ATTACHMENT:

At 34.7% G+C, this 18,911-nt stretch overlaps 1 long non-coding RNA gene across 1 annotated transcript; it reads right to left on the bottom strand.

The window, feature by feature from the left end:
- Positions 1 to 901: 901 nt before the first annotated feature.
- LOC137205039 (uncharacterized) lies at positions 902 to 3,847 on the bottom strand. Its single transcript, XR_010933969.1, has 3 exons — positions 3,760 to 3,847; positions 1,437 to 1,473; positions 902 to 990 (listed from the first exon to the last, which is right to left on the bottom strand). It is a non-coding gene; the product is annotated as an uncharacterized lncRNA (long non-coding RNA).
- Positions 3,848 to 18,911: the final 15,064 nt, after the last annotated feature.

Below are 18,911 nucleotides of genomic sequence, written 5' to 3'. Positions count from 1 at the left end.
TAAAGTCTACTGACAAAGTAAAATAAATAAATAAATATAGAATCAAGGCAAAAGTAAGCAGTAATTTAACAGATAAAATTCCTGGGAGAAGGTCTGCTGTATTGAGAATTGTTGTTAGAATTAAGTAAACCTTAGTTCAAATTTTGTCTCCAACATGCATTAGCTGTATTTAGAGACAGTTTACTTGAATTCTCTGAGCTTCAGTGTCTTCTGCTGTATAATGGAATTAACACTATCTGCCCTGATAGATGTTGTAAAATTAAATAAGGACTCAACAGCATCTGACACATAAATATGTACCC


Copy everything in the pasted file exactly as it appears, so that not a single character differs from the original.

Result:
At 34.7% G+C, this 18,911-nt stretch overlaps 1 long non-coding RNA gene across 1 annotated transcript; it reads right to left on the bottom strand.

The window, feature by feature from the left end:
- Positions 1 to 901: 901 nt before the first annotated feature.
- LOC137205039 (uncharacterized) lies at positions 902 to 3,847 on the bottom strand. Its single transcript, XR_010933969.1, has 3 exons — positions 3,760 to 3,847; positions 1,437 to 1,473; positions 902 to 990 (listed from the first exon to the last, which is right to left on the bottom strand). It is a non-coding gene; the product is annotated as an uncharacterized lncRNA (long non-coding RNA).
- Positions 3,848 to 18,911: the final 15,064 nt, after the last annotated feature.

Below are 18,911 nucleotides of genomic sequence, written 5' to 3'. Positions count from 1 at the left end.
TAAAGTCTACTGACAAAGTAAAATAAATAAATAAATATAGAATCAAGGCAAAAGTAAGCAGTAATTTAACAGATAAAATTCCTGGGAGAAGGTCTGCTGTATTGAGAATTGTTGTTAGAATTAAGTAAACCTTAGTTCAAATTTTGTCTCCAACATGCATTAGCTGTATTTAGAGACAGTTTACTTGAATTCTCTGAGCTTCAGTGTCTTCTGCTGTATAATGGAATTAACACTATCTGCCCTGATAGATGTTGTAAAATTAAATAAGGACTCAACAGCATCTGACACATAAATATGTACCC